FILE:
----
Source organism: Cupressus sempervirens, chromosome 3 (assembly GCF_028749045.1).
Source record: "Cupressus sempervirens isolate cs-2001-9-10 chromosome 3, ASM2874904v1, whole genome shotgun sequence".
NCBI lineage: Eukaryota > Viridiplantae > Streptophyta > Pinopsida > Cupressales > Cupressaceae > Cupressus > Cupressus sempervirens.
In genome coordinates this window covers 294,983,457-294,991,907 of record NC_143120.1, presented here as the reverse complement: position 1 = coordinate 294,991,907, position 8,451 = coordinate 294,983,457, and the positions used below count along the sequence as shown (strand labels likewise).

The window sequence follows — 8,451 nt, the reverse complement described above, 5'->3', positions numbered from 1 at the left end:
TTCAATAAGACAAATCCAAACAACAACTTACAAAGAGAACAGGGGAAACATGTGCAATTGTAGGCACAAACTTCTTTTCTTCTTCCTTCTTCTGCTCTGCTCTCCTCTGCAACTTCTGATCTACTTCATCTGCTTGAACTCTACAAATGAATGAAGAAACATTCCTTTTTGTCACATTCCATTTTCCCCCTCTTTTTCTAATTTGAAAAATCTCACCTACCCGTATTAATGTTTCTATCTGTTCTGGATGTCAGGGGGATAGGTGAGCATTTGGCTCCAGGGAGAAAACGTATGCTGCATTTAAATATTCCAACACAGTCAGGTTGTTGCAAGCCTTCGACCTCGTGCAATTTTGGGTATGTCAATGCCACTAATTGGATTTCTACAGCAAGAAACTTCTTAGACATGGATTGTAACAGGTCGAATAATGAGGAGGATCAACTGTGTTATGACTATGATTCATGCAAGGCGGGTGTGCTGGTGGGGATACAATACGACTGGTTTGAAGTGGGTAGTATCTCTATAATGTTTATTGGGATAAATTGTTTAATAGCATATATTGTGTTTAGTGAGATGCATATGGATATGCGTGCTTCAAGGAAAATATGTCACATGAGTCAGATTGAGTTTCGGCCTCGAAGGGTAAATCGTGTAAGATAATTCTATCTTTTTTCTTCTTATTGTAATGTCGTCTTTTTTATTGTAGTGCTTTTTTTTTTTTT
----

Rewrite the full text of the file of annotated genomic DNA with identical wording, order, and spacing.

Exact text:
Source organism: Cupressus sempervirens, chromosome 3 (assembly GCF_028749045.1).
Source record: "Cupressus sempervirens isolate cs-2001-9-10 chromosome 3, ASM2874904v1, whole genome shotgun sequence".
NCBI lineage: Eukaryota > Viridiplantae > Streptophyta > Pinopsida > Cupressales > Cupressaceae > Cupressus > Cupressus sempervirens.
In genome coordinates this window covers 294,983,457-294,991,907 of record NC_143120.1, presented here as the reverse complement: position 1 = coordinate 294,991,907, position 8,451 = coordinate 294,983,457, and the positions used below count along the sequence as shown (strand labels likewise).

The window sequence follows — 8,451 nt, the reverse complement described above, 5'->3', positions numbered from 1 at the left end:
TTCAATAAGACAAATCCAAACAACAACTTACAAAGAGAACAGGGGAAACATGTGCAATTGTAGGCACAAACTTCTTTTCTTCTTCCTTCTTCTGCTCTGCTCTCCTCTGCAACTTCTGATCTACTTCATCTGCTTGAACTCTACAAATGAATGAAGAAACATTCCTTTTTGTCACATTCCATTTTCCCCCTCTTTTTCTAATTTGAAAAATCTCACCTACCCGTATTAATGTTTCTATCTGTTCTGGATGTCAGGGGGATAGGTGAGCATTTGGCTCCAGGGAGAAAACGTATGCTGCATTTAAATATTCCAACACAGTCAGGTTGTTGCAAGCCTTCGACCTCGTGCAATTTTGGGTATGTCAATGCCACTAATTGGATTTCTACAGCAAGAAACTTCTTAGACATGGATTGTAACAGGTCGAATAATGAGGAGGATCAACTGTGTTATGACTATGATTCATGCAAGGCGGGTGTGCTGGTGGGGATACAATACGACTGGTTTGAAGTGGGTAGTATCTCTATAATGTTTATTGGGATAAATTGTTTAATAGCATATATTGTGTTTAGTGAGATGCATATGGATATGCGTGCTTCAAGGAAAATATGTCACATGAGTCAGATTGAGTTTCGGCCTCGAAGGGTAAATCGTGTAAGATAATTCTATCTTTTTTCTTCTTATTGTAATGTCGTCTTTTTTATTGTAGTGCTTTTTTTTTTTTT